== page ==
Flyerizing Thomas, Part 4, Improving the Atlantic Version
By John S. Halajko (TCA 84-20653) and Carl Giambrone (TCA 83-19674)
In Part 1 of this series we outlined how to convert the Schylling Thomas Whistle to make an American Flyer Thomas that can be converted back to a Flyer Atlantic. FlyerizingThomas, Part 2 and FlyerizingThomas, Part 3 show the whistle shell surgery and how to use an American Flyer six-wheel motor/tender. Following Parts 2 and 3 instructions, the engine produced cannot be converted back to the original Flyer Hudson or Pacific due to the custom painting.
Over a series of months, we refined the Atlantic version by installing a PUL-MOR traction tire, adding LED Lighting, adding brackets and screws to secure the chassis to the shell, and installing a Bachmann Smoke unit. Disaster fell upon our upgraded Thomas when we tried to run him once more on the Atlantic Division Layout. He used to run well before the PULL-MOR tire installation. Afterward he simply derailed on the first turn while running the loop counter- clockwise. What we did not notice is that the four-wheel drive had two different size flanges on the engineer’s side (see below). The additional speed of the new PULL-MOR tire on the same side as the smaller flange caused the engine to derail when going around the Atlantic Division Layout which has minor imperfections in track alignment.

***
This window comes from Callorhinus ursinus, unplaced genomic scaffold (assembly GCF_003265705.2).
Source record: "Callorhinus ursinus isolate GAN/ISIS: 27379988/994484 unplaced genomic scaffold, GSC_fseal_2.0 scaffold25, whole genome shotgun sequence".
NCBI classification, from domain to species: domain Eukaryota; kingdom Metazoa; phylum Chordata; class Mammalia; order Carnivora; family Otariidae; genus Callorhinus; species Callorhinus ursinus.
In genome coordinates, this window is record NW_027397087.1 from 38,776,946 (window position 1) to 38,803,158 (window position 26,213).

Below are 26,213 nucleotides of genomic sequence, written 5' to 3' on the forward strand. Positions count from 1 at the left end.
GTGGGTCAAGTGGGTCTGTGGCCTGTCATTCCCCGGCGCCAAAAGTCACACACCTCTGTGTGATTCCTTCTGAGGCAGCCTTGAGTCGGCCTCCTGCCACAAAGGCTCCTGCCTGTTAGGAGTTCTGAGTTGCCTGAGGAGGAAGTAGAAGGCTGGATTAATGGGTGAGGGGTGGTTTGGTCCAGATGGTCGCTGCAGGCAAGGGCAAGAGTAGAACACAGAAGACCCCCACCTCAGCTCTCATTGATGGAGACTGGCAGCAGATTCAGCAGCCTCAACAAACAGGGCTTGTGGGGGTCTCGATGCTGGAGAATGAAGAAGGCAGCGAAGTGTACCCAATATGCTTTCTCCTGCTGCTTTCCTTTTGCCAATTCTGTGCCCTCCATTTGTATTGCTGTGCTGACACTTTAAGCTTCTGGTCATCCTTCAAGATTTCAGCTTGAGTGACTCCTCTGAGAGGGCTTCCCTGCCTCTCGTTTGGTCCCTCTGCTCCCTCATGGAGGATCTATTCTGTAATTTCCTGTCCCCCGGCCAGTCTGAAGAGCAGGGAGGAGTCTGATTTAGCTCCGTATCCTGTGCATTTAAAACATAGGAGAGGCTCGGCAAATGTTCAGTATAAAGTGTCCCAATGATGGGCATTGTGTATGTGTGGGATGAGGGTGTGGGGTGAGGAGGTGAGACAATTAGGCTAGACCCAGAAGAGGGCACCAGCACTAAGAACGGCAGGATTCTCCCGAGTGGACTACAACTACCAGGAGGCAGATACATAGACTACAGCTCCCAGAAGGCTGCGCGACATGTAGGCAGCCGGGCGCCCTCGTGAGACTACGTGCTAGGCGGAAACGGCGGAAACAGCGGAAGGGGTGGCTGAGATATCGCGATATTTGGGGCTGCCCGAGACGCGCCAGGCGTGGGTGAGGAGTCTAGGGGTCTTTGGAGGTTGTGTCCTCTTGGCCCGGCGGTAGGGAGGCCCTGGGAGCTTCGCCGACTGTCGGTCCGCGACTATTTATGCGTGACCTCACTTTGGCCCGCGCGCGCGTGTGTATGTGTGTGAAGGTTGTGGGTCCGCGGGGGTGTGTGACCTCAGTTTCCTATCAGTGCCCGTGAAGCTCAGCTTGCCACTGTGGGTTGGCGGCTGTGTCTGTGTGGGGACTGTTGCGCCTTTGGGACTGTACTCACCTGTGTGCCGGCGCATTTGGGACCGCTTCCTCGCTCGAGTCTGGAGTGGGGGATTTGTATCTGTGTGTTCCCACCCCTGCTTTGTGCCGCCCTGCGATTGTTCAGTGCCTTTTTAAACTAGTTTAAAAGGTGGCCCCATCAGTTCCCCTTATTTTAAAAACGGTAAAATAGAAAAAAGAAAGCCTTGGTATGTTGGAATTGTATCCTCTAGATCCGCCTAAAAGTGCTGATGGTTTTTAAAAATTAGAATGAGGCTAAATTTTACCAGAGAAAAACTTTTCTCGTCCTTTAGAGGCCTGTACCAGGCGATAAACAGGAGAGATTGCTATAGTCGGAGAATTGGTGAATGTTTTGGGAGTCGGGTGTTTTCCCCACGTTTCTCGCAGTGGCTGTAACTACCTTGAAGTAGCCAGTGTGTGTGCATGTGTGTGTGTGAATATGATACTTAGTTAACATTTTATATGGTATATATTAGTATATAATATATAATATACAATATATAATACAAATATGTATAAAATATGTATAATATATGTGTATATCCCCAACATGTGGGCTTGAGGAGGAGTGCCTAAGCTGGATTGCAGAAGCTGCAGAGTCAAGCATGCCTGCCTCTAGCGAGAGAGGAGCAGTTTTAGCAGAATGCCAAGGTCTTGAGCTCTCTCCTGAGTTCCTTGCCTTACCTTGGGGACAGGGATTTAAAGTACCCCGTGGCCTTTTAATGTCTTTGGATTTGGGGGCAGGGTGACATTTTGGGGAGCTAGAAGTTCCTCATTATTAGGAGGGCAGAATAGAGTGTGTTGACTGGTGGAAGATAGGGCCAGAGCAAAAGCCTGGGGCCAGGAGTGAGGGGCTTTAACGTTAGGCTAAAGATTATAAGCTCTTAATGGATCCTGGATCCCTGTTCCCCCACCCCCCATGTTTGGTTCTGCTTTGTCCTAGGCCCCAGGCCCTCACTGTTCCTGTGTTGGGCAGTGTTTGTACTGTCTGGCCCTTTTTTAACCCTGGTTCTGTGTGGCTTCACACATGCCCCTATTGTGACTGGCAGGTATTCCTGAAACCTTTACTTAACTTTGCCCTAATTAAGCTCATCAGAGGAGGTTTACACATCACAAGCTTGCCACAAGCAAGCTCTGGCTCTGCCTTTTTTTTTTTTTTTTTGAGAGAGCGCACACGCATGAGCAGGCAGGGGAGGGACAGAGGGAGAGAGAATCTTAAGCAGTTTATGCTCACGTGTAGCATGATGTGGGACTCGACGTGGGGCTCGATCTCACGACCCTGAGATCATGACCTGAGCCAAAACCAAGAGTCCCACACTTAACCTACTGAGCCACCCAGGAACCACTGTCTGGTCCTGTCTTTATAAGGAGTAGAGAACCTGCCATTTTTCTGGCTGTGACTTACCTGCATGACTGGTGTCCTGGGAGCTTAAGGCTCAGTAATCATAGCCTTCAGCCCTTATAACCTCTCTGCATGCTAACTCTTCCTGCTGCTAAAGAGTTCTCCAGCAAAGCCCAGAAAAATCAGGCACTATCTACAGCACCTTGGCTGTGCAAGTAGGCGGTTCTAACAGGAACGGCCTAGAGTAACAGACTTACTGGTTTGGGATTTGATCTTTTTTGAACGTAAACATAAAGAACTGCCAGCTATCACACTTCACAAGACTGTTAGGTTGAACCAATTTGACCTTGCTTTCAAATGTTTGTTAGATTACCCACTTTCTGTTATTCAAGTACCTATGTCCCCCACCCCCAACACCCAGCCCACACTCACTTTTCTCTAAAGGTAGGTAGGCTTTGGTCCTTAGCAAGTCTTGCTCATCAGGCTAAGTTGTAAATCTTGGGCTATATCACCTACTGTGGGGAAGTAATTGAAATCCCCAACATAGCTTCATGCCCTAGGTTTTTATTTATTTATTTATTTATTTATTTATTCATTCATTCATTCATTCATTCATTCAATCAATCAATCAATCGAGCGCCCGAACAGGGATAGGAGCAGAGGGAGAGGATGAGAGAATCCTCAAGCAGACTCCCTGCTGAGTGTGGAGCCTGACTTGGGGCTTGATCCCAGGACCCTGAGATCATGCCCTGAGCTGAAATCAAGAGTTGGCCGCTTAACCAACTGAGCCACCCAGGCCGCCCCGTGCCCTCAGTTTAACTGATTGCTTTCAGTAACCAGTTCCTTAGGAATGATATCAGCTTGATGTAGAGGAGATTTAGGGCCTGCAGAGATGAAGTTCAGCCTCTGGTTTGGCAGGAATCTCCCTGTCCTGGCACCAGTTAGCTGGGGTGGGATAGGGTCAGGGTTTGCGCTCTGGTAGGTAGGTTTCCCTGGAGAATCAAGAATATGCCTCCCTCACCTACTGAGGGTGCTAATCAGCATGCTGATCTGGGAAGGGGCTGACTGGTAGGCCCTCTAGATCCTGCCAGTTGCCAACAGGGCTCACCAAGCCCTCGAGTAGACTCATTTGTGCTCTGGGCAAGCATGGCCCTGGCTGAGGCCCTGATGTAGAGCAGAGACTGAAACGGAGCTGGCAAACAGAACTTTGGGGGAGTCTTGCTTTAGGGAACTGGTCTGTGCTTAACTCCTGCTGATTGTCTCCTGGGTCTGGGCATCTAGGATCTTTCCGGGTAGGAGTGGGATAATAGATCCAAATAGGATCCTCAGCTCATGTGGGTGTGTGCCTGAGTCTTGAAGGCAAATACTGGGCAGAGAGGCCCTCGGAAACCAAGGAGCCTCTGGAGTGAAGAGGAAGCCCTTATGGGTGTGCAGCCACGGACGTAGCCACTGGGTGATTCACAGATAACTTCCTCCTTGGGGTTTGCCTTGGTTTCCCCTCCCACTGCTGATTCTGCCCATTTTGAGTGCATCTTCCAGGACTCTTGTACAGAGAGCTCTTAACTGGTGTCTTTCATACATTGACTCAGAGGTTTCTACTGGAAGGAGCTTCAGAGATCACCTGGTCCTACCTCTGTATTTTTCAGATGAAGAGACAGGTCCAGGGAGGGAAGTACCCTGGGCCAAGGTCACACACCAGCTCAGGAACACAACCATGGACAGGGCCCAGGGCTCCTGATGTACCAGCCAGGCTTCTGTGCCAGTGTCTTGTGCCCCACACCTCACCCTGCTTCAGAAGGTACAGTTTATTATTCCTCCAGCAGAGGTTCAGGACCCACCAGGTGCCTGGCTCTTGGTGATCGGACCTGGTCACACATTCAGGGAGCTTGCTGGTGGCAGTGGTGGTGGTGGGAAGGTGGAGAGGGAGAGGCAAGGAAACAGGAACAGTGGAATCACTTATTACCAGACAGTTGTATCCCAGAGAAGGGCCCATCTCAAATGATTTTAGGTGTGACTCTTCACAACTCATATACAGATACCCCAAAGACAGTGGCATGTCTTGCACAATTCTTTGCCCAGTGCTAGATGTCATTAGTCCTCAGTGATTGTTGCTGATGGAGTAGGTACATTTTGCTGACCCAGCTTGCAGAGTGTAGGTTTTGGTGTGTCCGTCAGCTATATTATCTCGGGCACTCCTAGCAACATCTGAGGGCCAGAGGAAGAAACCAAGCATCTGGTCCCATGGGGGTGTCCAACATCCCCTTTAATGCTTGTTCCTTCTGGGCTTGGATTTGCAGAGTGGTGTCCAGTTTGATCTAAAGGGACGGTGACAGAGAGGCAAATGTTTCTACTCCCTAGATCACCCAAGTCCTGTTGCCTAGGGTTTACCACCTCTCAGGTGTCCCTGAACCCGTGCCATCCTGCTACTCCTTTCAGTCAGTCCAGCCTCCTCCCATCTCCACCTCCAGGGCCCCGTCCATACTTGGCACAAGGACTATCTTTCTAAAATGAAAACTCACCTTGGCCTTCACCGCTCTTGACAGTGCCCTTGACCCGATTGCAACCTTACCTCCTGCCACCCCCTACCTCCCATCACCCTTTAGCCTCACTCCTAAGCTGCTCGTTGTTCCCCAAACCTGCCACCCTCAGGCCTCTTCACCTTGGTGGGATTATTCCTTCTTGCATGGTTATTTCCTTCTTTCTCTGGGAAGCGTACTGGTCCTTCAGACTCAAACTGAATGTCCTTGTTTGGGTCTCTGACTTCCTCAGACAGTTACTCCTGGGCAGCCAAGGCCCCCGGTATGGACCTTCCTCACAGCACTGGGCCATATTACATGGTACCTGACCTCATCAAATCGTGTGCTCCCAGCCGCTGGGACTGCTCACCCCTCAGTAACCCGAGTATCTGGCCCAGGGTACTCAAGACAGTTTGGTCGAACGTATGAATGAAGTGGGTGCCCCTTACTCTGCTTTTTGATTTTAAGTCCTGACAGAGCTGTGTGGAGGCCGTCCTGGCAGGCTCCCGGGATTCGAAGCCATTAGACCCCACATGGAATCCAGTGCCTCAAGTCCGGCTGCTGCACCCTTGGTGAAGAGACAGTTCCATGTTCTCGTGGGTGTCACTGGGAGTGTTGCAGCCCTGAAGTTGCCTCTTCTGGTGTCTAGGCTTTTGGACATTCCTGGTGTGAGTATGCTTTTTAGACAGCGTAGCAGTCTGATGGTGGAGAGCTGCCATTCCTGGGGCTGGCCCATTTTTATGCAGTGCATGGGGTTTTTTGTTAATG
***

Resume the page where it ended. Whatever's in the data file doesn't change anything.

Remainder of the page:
There were two ways to solve the derailment problem. Replace the smaller flange wheel with a deeper flange or add weight to the engine nose. We chose the latter as an experiment and added weight to the nose to help balance the engine. From the photo which follows, you can see that there is lots or room in the shell nose. Use as much weight as you can fit inside. Take advantage of the space and install some weight to hang down to help counterbalance the motor (see above).
Here are the videos of the testing using Carl’s layout.
We tested our experiment on the Atlantic Division Layout at the Greenberg Show at Oaks, PA in late August, and found that the layout track had warped. Thomas would derail when running in either direction after a few loops. When Carl had a chance to examine Thomas he found that the wheels wobbled a bit and that the PULL-MOR wheel was larger in diameter than the others. This caused Thomas to rock a little when going down rails. Carl elected to make all the drive wheels the same size using the only parts he had available, smaller flanged wheels. After wheel changeout Thomas did not rock on the track, and ran well on his layout. Remember Thomas ran great without a PULL-MOR wheel. We will retest on the Atlantic Division layout and advise. See Parts 2 and 3 for details on installing smoke unit, LEDs, and brackets/screws. When building your Thomas check/repair wheel wobble and use consistent flange size. If you are going to run on a portable layout like ours, use only six-wheel drives. If you have a six-wheel chassis that does not have the benefit of the smoke unit, consider adding weight to the shell’s nose.